We then construct a physical risk and a transition risk index by comparing the vocabularies with a corpus of news sourced from Reuters News. The text approach is based on the idea that investors use these news as a source of information to update beliefs about gyrations in climate change risks. It assumes that news coverage on climate change intensifies if as climate risks rise (see Figure 2). Risk indices are indeed found to spike during days where the discussion on either risk type increases substantially. The transition risk indicator shows spikes for many important events which determined transition and regulatory action, one of the most important ones being the Paris Agreement. For what concerns physical risk, the vocabulary allows to capture both extreme and chronical physical hazards caused by climate change. This sets the physical risk index apart from many other physical risk databases which collect only extreme events or look at physical events that may not be caused by climate change. In general, an important advantage of the proposed methodology is that the phraseology associated with each risk is extracted from authoritative texts rather than being defined ex-ante by the authors.
Figure 2: Physical and transition risk concern timeseries 2005-2021
Note: Daily physical risk concern (a) and daily transition risk concern (b) with the major risk shock topics (vertical bars) for the period Jan 2005-Oct 2021.
We then use these climate risk indices to investigate the presence of physical and transition climate risk premia within European equity markets. We adopt a standard portfolio sorting approach covering the period from January 2005 to October 2021. This period is further divided in two sub-periods, before and after 2015 since recent studies document an increase in the importance of climate risks since the time of the Paris Agreement. Results indicate the emergence of economically significant physical and transition climate risk premia since 2015, implying that a relatively higher return is required for stocks which provide a bad hedge against climate risk.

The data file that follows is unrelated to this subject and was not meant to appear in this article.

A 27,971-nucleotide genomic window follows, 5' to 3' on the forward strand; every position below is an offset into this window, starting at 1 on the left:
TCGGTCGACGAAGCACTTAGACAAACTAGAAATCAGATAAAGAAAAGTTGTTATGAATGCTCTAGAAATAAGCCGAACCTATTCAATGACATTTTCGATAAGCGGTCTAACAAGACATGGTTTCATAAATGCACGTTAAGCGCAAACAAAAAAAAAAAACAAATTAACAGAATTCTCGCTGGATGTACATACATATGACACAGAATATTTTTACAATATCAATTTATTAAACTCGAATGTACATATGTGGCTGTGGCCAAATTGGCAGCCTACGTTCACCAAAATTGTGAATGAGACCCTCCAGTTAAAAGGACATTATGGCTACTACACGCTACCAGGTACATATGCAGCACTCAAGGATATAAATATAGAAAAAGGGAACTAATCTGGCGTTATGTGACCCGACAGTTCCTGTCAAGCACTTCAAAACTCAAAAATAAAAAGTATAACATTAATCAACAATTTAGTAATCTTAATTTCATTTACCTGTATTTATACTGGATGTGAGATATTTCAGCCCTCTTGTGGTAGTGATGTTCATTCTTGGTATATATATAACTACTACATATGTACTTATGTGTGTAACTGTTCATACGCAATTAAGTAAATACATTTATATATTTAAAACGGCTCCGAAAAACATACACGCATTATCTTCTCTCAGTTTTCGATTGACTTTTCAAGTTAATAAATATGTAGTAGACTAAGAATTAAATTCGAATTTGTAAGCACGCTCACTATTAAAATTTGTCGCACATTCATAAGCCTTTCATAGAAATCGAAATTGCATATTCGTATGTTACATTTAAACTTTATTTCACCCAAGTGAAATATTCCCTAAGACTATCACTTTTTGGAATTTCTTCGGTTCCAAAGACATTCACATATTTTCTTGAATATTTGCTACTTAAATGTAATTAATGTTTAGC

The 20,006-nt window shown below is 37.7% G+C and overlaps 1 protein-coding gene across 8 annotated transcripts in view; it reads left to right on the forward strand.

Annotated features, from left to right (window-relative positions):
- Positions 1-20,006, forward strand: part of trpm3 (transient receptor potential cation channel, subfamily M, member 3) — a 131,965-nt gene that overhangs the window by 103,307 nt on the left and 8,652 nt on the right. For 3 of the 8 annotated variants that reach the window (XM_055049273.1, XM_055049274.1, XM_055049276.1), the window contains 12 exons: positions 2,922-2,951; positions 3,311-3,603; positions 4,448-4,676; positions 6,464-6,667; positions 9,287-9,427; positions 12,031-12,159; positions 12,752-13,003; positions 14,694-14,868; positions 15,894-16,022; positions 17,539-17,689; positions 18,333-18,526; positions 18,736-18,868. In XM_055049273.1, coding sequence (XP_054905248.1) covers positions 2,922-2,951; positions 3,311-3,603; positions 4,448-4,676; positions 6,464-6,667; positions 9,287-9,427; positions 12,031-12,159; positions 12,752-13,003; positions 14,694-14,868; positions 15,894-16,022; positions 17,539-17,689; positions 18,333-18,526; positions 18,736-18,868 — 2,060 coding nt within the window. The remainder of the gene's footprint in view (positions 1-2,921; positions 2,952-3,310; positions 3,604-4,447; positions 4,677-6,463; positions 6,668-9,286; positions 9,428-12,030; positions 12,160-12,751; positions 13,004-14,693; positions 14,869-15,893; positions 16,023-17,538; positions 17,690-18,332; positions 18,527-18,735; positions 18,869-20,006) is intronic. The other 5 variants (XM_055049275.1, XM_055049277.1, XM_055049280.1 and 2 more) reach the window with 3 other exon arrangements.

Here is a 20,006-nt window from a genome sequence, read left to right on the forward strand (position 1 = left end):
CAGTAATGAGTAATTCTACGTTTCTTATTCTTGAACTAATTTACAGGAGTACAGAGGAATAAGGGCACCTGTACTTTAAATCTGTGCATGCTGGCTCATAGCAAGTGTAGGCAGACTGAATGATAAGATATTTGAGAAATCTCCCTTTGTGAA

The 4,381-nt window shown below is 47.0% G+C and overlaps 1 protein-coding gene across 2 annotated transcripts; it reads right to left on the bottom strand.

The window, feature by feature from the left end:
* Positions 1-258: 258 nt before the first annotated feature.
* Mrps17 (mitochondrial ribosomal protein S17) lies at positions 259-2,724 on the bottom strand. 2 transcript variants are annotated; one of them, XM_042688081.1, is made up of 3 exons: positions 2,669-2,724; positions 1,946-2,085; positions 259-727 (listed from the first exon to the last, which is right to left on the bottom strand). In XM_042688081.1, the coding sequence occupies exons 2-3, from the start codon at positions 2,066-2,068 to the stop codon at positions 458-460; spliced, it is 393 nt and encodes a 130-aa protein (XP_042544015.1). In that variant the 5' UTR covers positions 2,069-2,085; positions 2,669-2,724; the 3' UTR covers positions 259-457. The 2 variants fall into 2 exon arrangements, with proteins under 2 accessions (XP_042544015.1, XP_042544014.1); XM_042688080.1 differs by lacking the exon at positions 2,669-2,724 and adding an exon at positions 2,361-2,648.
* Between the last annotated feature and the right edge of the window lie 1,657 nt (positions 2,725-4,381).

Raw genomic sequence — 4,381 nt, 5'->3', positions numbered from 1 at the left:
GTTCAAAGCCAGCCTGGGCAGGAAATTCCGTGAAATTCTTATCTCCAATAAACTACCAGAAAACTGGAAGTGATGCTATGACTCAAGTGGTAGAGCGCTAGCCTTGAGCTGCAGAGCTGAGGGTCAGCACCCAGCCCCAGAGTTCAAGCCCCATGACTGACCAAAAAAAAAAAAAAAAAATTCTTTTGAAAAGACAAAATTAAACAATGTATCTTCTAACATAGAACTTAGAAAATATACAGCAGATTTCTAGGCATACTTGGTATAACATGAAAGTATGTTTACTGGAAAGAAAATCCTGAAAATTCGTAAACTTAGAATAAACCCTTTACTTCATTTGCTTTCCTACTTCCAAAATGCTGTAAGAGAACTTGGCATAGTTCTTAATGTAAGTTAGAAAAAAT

In our paper we also investigate which information, or metrics, may be used by investors to proxy a firm’s exposure to either physical or transition risk. To this end, our climate risk series are included into a Fama & French (2015) five factors asset pricing model to test how equity reacts to climate risks. We perform a firm-level analysis such that firms are sorted according to their Greenhouse Gases (GHG) emissions levels, GHG emissions intensity, Environmental (E) scores, and Environmental, Social, and Governance (ESG) scores, with returns being aggregated into green and brown portfolios. In parallel, we run a sectoral analysis by aggregating returns of firms belonging to the same sector (NACE Rev. 2 classification), to study whether investors may simply pigeonhole firms into the industry they operate in to screen firms exposed to climate risks. Our main findings indicate that firm-level information appears to be mainly used as a gauge for transition risk exposure, in particular since 2015. In contrast, sectoral classifications, in the light of many investors, appears to be sufficient to identify exposures to physical risk.
Bolton, P., & Kacperczyk, M. (2021). Do investors care about carbon risk? Journal of Financial Economics, 142, 517–549. doi:10.1016/j.jfineco.2021.05.008.
Bua, G., Kapp, D., Ramella, F. & Rognone, L. Transition Versus Physical Climate Risk Pricing in European Financial Markets: A Text-Based Approach (June 4, 2021). ECB Working Paper No. 2677, Available at SSRN: https://ssrn.com/abstract=3860234 or http://dx.doi.org/10.2139/ssrn.3860234
Engle, R. F., Giglio, S., Kelly, B., Lee, H., & Stroebel, J. (2020). Hedging Climate Change News. The Review of Financial Studies, 33, 1184–1216.
In, S., Park, K., & Monk, A. (2019). Is “Being Green” Rewarded in the Market? An Empirical Investigation of Decarbonization Risk and Stock Returns. February. Stanford Global Projects Center Working Paper